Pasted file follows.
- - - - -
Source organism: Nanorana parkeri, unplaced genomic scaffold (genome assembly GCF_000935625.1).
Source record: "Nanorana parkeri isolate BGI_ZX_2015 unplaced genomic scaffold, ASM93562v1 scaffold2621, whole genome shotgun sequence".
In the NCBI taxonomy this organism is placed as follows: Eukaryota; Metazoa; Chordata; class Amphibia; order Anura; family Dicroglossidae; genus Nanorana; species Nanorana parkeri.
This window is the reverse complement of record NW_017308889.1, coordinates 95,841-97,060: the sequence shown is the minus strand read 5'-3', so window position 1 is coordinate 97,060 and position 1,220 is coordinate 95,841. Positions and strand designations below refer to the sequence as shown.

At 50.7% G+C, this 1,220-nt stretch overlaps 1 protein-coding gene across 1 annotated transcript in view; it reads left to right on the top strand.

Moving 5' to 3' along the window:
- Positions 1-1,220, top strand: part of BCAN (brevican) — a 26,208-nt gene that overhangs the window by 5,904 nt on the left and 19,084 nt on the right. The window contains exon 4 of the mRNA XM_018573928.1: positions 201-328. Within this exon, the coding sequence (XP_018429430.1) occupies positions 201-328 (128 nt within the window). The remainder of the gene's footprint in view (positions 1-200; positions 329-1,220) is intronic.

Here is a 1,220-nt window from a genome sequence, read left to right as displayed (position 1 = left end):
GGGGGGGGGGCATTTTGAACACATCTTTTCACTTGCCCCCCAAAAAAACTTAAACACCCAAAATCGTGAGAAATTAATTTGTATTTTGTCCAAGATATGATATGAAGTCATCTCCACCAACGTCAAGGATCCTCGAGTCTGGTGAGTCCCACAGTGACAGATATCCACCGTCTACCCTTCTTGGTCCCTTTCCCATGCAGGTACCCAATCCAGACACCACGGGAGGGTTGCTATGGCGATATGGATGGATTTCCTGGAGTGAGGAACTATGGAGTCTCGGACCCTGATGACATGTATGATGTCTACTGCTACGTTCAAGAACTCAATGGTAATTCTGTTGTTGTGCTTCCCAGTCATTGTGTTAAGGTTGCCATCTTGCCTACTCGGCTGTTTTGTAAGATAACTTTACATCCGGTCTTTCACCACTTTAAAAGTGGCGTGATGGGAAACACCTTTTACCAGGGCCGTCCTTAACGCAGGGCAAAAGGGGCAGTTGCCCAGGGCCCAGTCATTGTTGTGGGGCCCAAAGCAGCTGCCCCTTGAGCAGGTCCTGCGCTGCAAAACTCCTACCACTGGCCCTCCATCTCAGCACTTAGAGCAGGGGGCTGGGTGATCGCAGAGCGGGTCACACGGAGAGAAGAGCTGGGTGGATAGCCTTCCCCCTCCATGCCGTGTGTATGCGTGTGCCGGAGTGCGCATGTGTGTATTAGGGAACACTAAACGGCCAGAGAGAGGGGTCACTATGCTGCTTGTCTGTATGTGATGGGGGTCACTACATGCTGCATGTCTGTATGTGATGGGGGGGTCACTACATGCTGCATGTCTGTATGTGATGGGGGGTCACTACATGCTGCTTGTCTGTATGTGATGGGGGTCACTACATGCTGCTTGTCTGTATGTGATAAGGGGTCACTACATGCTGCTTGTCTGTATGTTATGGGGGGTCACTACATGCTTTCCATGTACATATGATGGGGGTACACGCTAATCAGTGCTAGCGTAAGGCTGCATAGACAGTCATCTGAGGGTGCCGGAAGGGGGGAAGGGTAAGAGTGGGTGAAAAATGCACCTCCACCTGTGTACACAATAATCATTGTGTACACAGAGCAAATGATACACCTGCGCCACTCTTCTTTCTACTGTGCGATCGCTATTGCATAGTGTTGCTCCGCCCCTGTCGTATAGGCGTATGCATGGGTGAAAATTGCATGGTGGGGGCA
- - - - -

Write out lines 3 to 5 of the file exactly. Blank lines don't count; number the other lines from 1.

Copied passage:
In the NCBI taxonomy this organism is placed as follows: Eukaryota; Metazoa; Chordata; class Amphibia; order Anura; family Dicroglossidae; genus Nanorana; species Nanorana parkeri.
This window is the reverse complement of record NW_017308889.1, coordinates 95,841-97,060: the sequence shown is the minus strand read 5'-3', so window position 1 is coordinate 97,060 and position 1,220 is coordinate 95,841. Positions and strand designations below refer to the sequence as shown.

At 50.7% G+C, this 1,220-nt stretch overlaps 1 protein-coding gene across 1 annotated transcript in view; it reads left to right on the top strand.